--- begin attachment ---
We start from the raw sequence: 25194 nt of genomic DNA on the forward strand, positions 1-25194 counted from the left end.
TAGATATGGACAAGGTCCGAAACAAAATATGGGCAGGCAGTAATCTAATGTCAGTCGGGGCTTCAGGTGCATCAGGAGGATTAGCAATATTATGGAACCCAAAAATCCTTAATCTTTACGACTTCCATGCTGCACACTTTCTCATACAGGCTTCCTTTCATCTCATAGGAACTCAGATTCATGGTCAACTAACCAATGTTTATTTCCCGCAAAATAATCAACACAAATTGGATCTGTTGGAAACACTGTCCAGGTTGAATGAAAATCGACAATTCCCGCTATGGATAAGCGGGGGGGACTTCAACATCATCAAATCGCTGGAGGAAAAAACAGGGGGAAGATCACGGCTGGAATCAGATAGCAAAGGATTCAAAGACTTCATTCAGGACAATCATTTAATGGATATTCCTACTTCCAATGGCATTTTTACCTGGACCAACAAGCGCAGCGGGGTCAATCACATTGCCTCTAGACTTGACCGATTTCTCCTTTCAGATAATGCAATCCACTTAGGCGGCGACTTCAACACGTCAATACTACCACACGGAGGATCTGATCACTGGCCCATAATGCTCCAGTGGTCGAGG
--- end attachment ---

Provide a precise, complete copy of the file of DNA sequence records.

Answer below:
We start from the raw sequence: 25194 nt of genomic DNA on the forward strand, positions 1-25194 counted from the left end.
TAGATATGGACAAGGTCCGAAACAAAATATGGGCAGGCAGTAATCTAATGTCAGTCGGGGCTTCAGGTGCATCAGGAGGATTAGCAATATTATGGAACCCAAAAATCCTTAATCTTTACGACTTCCATGCTGCACACTTTCTCATACAGGCTTCCTTTCATCTCATAGGAACTCAGATTCATGGTCAACTAACCAATGTTTATTTCCCGCAAAATAATCAACACAAATTGGATCTGTTGGAAACACTGTCCAGGTTGAATGAAAATCGACAATTCCCGCTATGGATAAGCGGGGGGGACTTCAACATCATCAAATCGCTGGAGGAAAAAACAGGGGGAAGATCACGGCTGGAATCAGATAGCAAAGGATTCAAAGACTTCATTCAGGACAATCATTTAATGGATATTCCTACTTCCAATGGCATTTTTACCTGGACCAACAAGCGCAGCGGGGTCAATCACATTGCCTCTAGACTTGACCGATTTCTCCTTTCAGATAATGCAATCCACTTAGGCGGCGACTTCAACACGTCAATACTACCACACGGAGGATCTGATCACTGGCCCATAATGCTCCAGTGGTCGAGG